A Parenting Coordinator can be assigned to your case to work with you and your co-parent in resolving anything from big-picture issues such as your overall residential schedule to smaller issues such as developing consistent house rules or communication expectations. The PC can be assigned by the Court or you can agree to use a PC without a court order. The PC will provide updates to the Court regarding how well parents are attending and cooperating, what issues the parents are generally working on, and whether the PC has any concerns or recommendations for problem-solving practices. Unlike a traditional mediator, your communications with the PC are not confidential, and the PC can be called to testify regarding your behavior and progress in PC work. Unlike a Guardian ad Litem, the PC does not file recommendations with the court regarding parenting schedules, but will instead work with the parties to educate parents regarding what type of parenting schedule is most developmentally appropriate so the parties can come to a decision as to what best suits their family and parenting style.
If the issues your family is facing deal primarily with how well you and your co-parent communicate, how often you disagree, or other co-parenting issues, Parenting Coordination is an appropriate service. If on the other hand, the issues are primarily about the child and the child’s needs (such as resolving issues with IEPs at school, resolving therapeutic issues for the child, etc.) a GAL would be a more appropriate referral.
MTLJ attorney Meri Althauser provides Parenting Coordination services in Missoula county. The process of Parenting Coordination is a non-confidential hybrid between mediation, therapy, and legal alternative dispute resolution, and can be performed by a trained attorney/mediator or therapist. It is akin to co-parenting or couples therapy post-divorce; however, instead of focusing with the PC on emotional and therapeutic issues related to the divorce, the co-parents focus on seeking out agreement and practical solutions for their co-parenting difficulties. The process usually takes 1-2 years of regular meetings with the PC in order to develop a new and effective way to communicate and problem-solve. By the end, co-parents should have a functional and tight parenting plan. When parties effectively work with a PC for assistance in working through co-parenting disputes, the dissolution process can change course from being highly litigious and polarizing to solution-focused and may even resolve without court intervention or need for attorneys on both sides. Continuation on the path or arguing and communication failures can lead instead to the need for judicial intervention at each disagreement until your children turn 18.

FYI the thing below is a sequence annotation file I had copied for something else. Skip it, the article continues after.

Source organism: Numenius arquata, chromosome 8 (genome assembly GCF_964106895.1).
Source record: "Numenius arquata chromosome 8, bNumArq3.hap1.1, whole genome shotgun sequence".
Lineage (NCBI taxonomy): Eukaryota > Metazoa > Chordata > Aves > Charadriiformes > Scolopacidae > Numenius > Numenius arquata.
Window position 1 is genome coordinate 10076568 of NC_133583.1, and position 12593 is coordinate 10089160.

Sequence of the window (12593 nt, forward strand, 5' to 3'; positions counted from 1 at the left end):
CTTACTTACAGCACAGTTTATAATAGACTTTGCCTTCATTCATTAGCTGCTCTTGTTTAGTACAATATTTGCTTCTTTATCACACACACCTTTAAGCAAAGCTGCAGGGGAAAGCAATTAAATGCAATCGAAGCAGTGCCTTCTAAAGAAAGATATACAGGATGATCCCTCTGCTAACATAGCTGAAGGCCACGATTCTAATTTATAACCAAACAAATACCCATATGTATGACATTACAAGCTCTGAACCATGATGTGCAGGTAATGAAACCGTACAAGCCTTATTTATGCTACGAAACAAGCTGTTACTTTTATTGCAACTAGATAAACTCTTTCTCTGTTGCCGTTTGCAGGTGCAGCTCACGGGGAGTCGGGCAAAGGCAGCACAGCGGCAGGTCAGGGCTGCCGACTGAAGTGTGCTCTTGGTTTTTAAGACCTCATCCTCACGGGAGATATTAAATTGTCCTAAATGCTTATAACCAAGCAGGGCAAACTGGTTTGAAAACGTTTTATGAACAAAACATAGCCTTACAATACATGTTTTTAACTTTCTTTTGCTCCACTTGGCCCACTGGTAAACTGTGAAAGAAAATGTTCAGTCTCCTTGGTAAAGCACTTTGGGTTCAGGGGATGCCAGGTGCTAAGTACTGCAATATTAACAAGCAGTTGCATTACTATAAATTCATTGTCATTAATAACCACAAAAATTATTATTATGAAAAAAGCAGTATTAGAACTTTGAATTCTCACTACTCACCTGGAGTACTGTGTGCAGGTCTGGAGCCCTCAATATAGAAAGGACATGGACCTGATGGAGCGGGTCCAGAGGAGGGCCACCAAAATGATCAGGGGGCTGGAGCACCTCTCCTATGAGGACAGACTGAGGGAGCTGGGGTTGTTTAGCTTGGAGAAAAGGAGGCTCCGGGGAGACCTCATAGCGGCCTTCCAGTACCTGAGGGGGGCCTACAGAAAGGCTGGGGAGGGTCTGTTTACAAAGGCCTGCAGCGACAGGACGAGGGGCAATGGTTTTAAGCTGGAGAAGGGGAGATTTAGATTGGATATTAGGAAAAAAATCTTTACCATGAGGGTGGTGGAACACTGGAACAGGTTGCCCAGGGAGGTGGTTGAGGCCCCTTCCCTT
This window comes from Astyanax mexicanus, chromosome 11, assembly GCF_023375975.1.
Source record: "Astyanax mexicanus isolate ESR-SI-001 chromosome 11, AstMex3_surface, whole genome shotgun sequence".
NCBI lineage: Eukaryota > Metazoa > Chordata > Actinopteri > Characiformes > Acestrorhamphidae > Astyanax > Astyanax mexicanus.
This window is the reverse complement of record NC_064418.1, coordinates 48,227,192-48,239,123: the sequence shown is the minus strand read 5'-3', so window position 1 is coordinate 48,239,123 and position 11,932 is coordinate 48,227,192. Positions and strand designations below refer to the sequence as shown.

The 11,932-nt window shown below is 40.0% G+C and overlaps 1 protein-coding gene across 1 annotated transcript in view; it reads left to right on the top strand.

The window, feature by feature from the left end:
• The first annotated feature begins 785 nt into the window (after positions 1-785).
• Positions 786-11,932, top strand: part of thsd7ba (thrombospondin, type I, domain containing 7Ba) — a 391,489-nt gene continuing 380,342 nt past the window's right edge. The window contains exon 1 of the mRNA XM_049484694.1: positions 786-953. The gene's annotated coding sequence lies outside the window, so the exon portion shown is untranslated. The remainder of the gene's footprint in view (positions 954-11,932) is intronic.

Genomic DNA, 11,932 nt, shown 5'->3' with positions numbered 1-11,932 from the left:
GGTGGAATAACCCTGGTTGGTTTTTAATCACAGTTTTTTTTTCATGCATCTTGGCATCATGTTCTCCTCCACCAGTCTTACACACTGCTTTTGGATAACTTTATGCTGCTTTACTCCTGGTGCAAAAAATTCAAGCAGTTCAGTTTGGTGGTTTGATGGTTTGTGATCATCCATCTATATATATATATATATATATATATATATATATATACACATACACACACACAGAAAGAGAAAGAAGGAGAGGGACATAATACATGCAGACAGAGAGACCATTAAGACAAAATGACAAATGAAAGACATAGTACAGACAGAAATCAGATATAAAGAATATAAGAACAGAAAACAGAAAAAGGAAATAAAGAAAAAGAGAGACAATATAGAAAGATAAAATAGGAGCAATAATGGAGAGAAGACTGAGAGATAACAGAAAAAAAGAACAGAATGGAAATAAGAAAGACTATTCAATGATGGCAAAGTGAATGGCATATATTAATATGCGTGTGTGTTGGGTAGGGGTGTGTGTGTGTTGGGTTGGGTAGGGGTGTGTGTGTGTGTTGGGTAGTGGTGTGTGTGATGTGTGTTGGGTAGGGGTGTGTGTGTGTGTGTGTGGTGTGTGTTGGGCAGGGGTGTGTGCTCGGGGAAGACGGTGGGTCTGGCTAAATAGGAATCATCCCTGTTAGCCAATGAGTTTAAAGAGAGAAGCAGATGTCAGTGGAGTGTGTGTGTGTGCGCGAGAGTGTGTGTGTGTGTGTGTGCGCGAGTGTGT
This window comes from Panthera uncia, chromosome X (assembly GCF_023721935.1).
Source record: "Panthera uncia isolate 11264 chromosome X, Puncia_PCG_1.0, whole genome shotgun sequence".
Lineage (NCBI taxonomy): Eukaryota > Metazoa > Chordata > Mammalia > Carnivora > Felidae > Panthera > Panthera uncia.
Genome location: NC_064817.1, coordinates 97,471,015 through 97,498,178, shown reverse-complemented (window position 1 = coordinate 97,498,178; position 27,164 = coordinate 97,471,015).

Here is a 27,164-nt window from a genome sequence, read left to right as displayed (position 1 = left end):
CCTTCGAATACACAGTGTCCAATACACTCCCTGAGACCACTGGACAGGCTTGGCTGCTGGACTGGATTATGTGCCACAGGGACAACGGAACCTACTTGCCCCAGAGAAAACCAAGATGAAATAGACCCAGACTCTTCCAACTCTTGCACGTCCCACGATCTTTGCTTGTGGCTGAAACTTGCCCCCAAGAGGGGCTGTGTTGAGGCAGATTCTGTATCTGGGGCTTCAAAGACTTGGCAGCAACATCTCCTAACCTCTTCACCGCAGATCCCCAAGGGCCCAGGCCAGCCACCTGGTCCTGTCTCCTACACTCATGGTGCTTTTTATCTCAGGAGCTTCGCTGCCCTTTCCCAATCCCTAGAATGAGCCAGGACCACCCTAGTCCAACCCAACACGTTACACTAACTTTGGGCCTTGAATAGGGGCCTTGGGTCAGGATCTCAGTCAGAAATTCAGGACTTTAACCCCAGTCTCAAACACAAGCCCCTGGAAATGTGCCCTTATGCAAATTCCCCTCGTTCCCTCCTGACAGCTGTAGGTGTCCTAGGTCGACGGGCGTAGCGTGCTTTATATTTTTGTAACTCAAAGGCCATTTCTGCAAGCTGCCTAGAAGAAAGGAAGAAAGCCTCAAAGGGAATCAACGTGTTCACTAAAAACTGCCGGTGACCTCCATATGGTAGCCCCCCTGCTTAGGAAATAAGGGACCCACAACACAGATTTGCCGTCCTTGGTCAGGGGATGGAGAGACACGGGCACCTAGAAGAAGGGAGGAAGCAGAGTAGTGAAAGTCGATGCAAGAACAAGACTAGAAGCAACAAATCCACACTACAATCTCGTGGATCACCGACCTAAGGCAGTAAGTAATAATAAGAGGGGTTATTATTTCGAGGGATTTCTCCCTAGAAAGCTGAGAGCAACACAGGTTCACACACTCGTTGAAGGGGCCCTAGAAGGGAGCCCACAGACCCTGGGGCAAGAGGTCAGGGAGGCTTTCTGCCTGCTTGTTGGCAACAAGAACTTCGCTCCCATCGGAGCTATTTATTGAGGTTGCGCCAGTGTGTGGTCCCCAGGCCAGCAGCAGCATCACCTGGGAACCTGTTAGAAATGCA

If you believe Parenting Coordination would be appropriate for your case and are interested in finding out more about the process and costs, please fill out our Get Legal Help form or call us at 406-356-6546 to get more information.